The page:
You can shoot for the link in the first email, but it will not likely produce a good rate of return. Building a relationship with several emails, and then asking for a very relevant link is a better strategy.

The web can seem like a desert, with only text and nicknames on the monitor, but behind them are real people, with real lives, feelings and ambitions. By connecting with them, you increase the chances of getting the link. Sometimes by building a good relationship, links will come by themselves without asking, and sometimes by maintaining the relationship you can meet the person in real life. Aloha.

Phrasing the request for a link wrong can ruin all the effort, so think well. There are several ways to do it, depending on the site you’re targeting.

The first way is ask directly if you can get a link. It works if the target site links to similar sites in your space, or has plenty of outside links. If the answer is NO, you might offer to buy it. Usually the response will be positive and the price will come down to your bargaining skills.

Second, you can ask the site owner to have a look at your content and give feedback. If he does look and still doesn’t give you the link, you might offer to buy it.

How do I find an authority site?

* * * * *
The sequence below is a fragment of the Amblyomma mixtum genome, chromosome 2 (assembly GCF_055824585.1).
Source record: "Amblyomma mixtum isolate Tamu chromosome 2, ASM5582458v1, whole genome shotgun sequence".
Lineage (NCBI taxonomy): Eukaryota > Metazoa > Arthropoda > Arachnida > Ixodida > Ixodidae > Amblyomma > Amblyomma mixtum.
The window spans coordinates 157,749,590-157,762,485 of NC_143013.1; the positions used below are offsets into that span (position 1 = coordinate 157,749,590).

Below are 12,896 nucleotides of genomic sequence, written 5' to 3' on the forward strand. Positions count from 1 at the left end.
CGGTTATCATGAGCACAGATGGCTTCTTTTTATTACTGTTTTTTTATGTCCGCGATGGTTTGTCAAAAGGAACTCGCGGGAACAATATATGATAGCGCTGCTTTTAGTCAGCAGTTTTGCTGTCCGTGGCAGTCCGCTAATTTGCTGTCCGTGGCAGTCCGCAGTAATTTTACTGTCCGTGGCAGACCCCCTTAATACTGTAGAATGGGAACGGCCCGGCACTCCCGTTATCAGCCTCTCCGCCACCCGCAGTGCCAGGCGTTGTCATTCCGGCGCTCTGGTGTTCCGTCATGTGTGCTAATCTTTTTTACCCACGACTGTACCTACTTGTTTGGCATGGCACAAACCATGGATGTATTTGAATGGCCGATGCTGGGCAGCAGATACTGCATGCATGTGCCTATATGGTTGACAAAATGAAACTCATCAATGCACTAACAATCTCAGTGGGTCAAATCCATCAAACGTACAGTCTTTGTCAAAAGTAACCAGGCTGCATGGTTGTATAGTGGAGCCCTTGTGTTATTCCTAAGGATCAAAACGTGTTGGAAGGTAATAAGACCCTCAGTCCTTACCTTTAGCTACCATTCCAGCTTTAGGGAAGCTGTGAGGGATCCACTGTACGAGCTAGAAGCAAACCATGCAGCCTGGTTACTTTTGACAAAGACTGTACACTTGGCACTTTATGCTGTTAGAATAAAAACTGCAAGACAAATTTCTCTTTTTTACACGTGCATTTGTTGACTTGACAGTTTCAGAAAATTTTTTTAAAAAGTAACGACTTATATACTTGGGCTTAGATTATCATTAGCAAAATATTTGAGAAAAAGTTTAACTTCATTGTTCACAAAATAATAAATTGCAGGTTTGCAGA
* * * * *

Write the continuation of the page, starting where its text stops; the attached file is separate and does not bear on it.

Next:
Authority links are a must these days, and you must create some really good content to get links from them. Authority sites work on the principle of Trust rank, where hub pages distribute trust to all the pages they link to, while linked pages continue passing that trust (to a lesser degree) and so on. Authority sites usually rank on top for competitive terms like: “vacation + city,” “lawyer + industry” etc.

How to Get a Link from a .Edu or a .Gov

The only way you’ll get a link from these sites is content. You can’t buy links from them. 

Linkbait

Linkbait requires tons of time, research and effort. No one will link to generic news/recycled content. It usually has to be something remarkable, something that people will talk about. In the book Purple Cow, Seth Godin talks about creating ideas that get people talking automatically spreading the idea for you. He talks of what is partially known as viral marketing, where consumers spread the positive message.

Some linkbait ideas:

  • Niche news (search engine roundtable), with a razor-sharp focus on the market segment (i.e. real estate news for a city/region), and your commentary. It has to be one topic, though.

  • The old 101s – they still work if the content is really great.

  • Attacks – Talk trash about someone and people will link to you. But beware: this hurts more than helps, if done in a clumsy way (i.e. talking about someone who the online community admires).

  • Provide incentives and discounts (collect a bunch of coupons relevant to the industry/community).

Good luck with your search engine optimization efforts.